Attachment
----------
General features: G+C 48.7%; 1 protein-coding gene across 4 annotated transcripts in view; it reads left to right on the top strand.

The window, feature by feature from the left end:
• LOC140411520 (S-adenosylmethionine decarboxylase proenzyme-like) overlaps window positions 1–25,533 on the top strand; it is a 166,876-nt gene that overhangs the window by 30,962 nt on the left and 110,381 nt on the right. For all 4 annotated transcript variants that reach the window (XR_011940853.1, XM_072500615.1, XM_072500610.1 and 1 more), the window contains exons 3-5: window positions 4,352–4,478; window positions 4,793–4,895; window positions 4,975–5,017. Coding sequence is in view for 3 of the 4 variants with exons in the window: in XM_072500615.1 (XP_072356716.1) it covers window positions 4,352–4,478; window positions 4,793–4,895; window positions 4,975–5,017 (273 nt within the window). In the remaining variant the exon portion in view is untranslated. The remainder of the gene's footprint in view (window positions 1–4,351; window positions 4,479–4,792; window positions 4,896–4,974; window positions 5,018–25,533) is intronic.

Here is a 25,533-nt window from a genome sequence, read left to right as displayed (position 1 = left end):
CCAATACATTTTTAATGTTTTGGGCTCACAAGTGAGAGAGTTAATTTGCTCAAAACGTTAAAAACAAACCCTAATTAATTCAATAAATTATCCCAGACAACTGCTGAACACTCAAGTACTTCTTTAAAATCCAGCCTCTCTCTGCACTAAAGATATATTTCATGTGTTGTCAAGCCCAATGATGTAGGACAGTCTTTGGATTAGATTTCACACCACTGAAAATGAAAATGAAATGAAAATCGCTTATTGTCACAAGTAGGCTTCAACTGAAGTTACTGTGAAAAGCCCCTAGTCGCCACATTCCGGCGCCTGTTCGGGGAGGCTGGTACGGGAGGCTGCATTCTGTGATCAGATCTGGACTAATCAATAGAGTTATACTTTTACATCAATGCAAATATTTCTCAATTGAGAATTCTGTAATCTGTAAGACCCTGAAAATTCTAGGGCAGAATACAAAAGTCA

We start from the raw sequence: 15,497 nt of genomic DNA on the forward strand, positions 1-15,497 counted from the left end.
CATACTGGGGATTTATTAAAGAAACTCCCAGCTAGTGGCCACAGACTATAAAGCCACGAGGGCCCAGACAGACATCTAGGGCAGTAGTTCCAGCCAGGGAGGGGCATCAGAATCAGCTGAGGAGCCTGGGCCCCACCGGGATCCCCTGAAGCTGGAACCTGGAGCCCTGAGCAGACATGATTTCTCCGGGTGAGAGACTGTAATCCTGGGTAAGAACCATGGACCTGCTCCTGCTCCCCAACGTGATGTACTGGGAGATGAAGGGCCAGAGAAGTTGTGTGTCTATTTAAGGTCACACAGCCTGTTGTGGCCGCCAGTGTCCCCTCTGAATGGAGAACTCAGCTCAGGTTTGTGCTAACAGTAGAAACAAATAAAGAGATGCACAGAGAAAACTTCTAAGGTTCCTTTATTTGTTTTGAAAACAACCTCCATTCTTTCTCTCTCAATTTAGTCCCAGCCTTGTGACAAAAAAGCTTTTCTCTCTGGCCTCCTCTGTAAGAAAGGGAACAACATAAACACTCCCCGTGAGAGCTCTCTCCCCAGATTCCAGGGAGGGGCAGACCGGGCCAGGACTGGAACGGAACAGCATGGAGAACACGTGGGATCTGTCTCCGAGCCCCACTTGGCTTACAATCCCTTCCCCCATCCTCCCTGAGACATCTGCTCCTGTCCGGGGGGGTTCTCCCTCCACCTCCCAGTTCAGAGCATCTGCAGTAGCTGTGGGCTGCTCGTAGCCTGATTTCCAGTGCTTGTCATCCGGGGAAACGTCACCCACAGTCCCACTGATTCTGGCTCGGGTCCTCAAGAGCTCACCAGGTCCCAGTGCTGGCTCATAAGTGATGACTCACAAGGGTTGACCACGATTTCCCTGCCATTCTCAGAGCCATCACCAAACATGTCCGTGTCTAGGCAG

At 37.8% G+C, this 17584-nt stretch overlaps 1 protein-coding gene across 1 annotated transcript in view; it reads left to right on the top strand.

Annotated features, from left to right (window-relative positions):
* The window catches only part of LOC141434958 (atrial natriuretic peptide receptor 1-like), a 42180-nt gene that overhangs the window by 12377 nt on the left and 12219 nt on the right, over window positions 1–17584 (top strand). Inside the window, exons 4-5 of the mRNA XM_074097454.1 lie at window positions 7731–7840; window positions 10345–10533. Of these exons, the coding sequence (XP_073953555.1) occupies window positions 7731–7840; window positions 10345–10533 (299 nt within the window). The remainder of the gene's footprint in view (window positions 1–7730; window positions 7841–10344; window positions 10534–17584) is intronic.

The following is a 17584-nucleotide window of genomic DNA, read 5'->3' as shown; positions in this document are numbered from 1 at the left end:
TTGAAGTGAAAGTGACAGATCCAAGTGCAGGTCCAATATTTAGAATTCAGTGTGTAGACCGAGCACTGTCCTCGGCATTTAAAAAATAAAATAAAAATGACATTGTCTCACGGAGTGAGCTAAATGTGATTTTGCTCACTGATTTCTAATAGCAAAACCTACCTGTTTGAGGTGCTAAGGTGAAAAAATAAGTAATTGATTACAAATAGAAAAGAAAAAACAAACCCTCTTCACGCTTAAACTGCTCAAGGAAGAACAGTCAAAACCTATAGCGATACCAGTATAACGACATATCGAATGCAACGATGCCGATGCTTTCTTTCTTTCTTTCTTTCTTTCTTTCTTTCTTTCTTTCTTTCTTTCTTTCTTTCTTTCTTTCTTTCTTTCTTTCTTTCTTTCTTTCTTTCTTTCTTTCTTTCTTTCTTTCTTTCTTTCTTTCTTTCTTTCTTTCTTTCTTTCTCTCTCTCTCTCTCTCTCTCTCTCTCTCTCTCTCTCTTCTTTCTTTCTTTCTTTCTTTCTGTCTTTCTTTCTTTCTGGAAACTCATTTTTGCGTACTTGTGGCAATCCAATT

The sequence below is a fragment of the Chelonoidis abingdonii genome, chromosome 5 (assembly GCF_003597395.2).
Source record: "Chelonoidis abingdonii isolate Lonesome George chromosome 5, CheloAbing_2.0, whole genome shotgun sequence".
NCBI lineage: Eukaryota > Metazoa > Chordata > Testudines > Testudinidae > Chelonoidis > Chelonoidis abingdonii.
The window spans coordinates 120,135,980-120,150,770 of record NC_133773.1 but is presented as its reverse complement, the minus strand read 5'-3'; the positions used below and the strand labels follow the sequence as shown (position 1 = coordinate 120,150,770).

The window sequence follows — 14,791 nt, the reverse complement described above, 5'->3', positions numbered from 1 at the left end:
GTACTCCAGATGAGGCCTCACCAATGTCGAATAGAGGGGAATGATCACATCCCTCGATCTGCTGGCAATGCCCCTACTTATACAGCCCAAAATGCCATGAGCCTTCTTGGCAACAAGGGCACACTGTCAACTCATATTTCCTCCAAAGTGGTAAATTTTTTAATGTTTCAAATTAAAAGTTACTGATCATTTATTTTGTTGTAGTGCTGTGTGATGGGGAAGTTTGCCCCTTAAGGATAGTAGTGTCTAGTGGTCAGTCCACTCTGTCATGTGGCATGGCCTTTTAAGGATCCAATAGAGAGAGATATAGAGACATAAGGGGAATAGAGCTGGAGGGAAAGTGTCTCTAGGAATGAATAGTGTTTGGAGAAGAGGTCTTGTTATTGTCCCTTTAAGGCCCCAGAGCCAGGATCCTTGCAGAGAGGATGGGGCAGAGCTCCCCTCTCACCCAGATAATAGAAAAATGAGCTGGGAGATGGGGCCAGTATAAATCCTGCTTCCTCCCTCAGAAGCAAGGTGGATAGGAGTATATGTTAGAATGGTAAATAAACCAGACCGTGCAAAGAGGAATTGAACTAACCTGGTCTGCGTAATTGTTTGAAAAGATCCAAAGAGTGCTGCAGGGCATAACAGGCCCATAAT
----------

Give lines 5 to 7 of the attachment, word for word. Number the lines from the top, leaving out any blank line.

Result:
CCAATACATTTTTAATGTTTTGGGCTCACAAGTGAGAGAGTTAATTTGCTCAAAACGTTAAAAACAAACCCTAATTAATTCAATAAATTATCCCAGACAACTGCTGAACACTCAAGTACTTCTTTAAAATCCAGCCTCTCTCTGCACTAAAGATATATTTCATGTGTTGTCAAGCCCAATGATGTAGGACAGTCTTTGGATTAGATTTCACACCACTGAAAATGAAAATGAAATGAAAATCGCTTATTGTCACAAGTAGGCTTCAACTGAAGTTACTGTGAAAAGCCCCTAGTCGCCACATTCCGGCGCCTGTTCGGGGAGGCTGGTACGGGAGGCTGCATTCTGTGATCAGATCTGGACTAATCAATAGAGTTATACTTTTACATCAATGCAAATATTTCTCAATTGAGAATTCTGTAATCTGTAAGACCCTGAAAATTCTAGGGCAGAATACAAAAGTCA

We start from the raw sequence: 15,497 nt of genomic DNA on the forward strand, positions 1-15,497 counted from the left end.
CATACTGGGGATTTATTAAAGAAACTCCCAGCTAGTGGCCACAGACTATAAAGCCACGAGGGCCCAGACAGACATCTAGGGCAGTAGTTCCAGCCAGGGAGGGGCATCAGAATCAGCTGAGGAGCCTGGGCCCCACCGGGATCCCCTGAAGCTGGAACCTGGAGCCCTGAGCAGACATGATTTCTCCGGGTGAGAGACTGTAATCCTGGGTAAGAACCATGGACCTGCTCCTGCTCCCCAACGTGATGTACTGGGAGATGAAGGGCCAGAGAAGTTGTGTGTCTATTTAAGGTCACACAGCCTGTTGTGGCCGCCAGTGTCCCCTCTGAATGGAGAACTCAGCTCAGGTTTGTGCTAACAGTAGAAACAAATAAAGAGATGCACAGAGAAAACTTCTAAGGTTCCTTTATTTGTTTTGAAAACAACCTCCATTCTTTCTCTCTCAATTTAGTCCCAGCCTTGTGACAAAAAAGCTTTTCTCTCTGGCCTCCTCTGTAAGAAAGGGAACAACATAAACACTCCCCGTGAGAGCTCTCTCCCCAGATTCCAGGGAGGGGCAGACCGGGCCAGGACTGGAACGGAACAGCATGGAGAACACGTGGGATCTGTCTCCGAGCCCCACTTGGCTTACAATCCCTTCCCCCATCCTCCCTGAGACATCTGCTCCTGTCCGGGGGGGTTCTCCCTCCACCTCCCAGTTCAGAGCATCTGCAGTAGCTGTGGGCTGCTCGTAGCCTGATTTCCAGTGCTTGTCATCCGGGGAAACGTCACCCACAGTCCCACTGATTCTGGCTCGGGTCCTCAAGAGCTCACCAGGTCCCAGTGCTGGCTCATAAGTGATGACTCACAAGGGTTGACCACGATTTCCCTGCCATTCTCAGAGCCATCACCAAACATGTCCGTGTCTAGGCAG